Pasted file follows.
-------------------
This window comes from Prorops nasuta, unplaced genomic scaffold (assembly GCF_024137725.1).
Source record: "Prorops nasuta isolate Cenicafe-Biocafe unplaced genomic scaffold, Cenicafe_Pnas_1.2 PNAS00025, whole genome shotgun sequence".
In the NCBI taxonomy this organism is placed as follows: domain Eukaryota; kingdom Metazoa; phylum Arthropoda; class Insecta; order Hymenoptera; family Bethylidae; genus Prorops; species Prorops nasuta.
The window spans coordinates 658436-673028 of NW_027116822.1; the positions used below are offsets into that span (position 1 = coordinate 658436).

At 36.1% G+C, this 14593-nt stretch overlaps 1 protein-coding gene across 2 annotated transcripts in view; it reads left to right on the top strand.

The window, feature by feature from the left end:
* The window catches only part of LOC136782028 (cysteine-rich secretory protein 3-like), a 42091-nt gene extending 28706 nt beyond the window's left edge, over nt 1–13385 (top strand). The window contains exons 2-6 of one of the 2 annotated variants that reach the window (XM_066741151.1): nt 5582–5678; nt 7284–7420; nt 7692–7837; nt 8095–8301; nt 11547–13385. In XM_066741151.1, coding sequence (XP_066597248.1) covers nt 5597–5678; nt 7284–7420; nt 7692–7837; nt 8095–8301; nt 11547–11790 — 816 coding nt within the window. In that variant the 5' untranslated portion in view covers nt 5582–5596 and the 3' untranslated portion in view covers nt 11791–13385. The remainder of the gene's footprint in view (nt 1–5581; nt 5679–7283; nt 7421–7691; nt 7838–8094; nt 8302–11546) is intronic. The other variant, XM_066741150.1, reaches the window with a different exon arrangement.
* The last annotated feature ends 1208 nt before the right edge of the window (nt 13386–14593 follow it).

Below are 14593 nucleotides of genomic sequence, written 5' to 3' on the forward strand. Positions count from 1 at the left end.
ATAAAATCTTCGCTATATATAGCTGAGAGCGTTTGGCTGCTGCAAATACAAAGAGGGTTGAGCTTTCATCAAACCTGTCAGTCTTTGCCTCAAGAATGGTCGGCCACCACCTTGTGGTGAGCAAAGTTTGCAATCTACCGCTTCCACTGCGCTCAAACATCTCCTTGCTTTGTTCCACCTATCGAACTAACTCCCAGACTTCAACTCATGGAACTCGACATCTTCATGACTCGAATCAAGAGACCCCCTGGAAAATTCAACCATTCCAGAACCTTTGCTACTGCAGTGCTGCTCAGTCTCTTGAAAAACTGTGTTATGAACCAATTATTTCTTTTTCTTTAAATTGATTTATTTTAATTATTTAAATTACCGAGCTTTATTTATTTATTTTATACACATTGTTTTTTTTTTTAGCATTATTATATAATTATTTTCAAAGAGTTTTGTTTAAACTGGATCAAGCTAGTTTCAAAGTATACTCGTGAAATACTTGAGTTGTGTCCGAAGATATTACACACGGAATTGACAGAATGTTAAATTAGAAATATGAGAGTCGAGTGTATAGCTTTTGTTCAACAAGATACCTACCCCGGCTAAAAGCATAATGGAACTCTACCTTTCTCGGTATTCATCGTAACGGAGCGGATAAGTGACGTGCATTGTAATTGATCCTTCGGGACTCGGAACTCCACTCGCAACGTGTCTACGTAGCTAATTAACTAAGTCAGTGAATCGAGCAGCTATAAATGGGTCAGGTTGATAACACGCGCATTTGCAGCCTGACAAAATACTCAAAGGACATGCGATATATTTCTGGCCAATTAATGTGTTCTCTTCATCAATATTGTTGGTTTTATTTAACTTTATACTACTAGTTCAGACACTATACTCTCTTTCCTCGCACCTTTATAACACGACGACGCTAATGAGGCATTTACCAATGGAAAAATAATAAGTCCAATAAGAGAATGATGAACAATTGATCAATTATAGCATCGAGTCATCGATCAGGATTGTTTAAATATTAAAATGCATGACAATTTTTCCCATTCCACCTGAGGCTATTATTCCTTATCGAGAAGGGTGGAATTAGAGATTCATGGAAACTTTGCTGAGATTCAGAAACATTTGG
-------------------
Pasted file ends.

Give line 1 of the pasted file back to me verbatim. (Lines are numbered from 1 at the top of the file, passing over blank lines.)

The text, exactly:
This window comes from Prorops nasuta, unplaced genomic scaffold (assembly GCF_024137725.1).